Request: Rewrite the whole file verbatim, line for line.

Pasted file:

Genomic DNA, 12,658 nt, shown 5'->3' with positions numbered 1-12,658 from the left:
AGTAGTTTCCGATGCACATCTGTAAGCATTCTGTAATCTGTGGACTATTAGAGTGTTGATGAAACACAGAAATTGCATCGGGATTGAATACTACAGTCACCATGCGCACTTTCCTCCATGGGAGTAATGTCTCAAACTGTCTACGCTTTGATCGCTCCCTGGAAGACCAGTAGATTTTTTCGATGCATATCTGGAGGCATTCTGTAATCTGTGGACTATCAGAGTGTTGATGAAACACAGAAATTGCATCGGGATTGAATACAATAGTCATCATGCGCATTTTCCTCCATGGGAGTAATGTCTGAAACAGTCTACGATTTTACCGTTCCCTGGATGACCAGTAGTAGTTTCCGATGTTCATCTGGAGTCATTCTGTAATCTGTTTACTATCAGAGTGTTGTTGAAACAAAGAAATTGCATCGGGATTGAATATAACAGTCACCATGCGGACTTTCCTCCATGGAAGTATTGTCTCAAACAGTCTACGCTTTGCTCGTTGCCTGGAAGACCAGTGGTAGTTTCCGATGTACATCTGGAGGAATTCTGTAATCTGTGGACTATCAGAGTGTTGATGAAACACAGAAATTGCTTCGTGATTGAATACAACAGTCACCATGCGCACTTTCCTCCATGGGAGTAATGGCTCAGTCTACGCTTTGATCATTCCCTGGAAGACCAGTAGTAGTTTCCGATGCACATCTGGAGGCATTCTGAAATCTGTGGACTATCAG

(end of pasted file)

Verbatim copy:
Genomic DNA, 12,658 nt, shown 5'->3' with positions numbered 1-12,658 from the left:
AGTAGTTTCCGATGCACATCTGTAAGCATTCTGTAATCTGTGGACTATTAGAGTGTTGATGAAACACAGAAATTGCATCGGGATTGAATACTACAGTCACCATGCGCACTTTCCTCCATGGGAGTAATGTCTCAAACTGTCTACGCTTTGATCGCTCCCTGGAAGACCAGTAGATTTTTTCGATGCATATCTGGAGGCATTCTGTAATCTGTGGACTATCAGAGTGTTGATGAAACACAGAAATTGCATCGGGATTGAATACAATAGTCATCATGCGCATTTTCCTCCATGGGAGTAATGTCTGAAACAGTCTACGATTTTACCGTTCCCTGGATGACCAGTAGTAGTTTCCGATGTTCATCTGGAGTCATTCTGTAATCTGTTTACTATCAGAGTGTTGTTGAAACAAAGAAATTGCATCGGGATTGAATATAACAGTCACCATGCGGACTTTCCTCCATGGAAGTATTGTCTCAAACAGTCTACGCTTTGCTCGTTGCCTGGAAGACCAGTGGTAGTTTCCGATGTACATCTGGAGGAATTCTGTAATCTGTGGACTATCAGAGTGTTGATGAAACACAGAAATTGCTTCGTGATTGAATACAACAGTCACCATGCGCACTTTCCTCCATGGGAGTAATGGCTCAGTCTACGCTTTGATCATTCCCTGGAAGACCAGTAGTAGTTTCCGATGCACATCTGGAGGCATTCTGAAATCTGTGGACTATCAG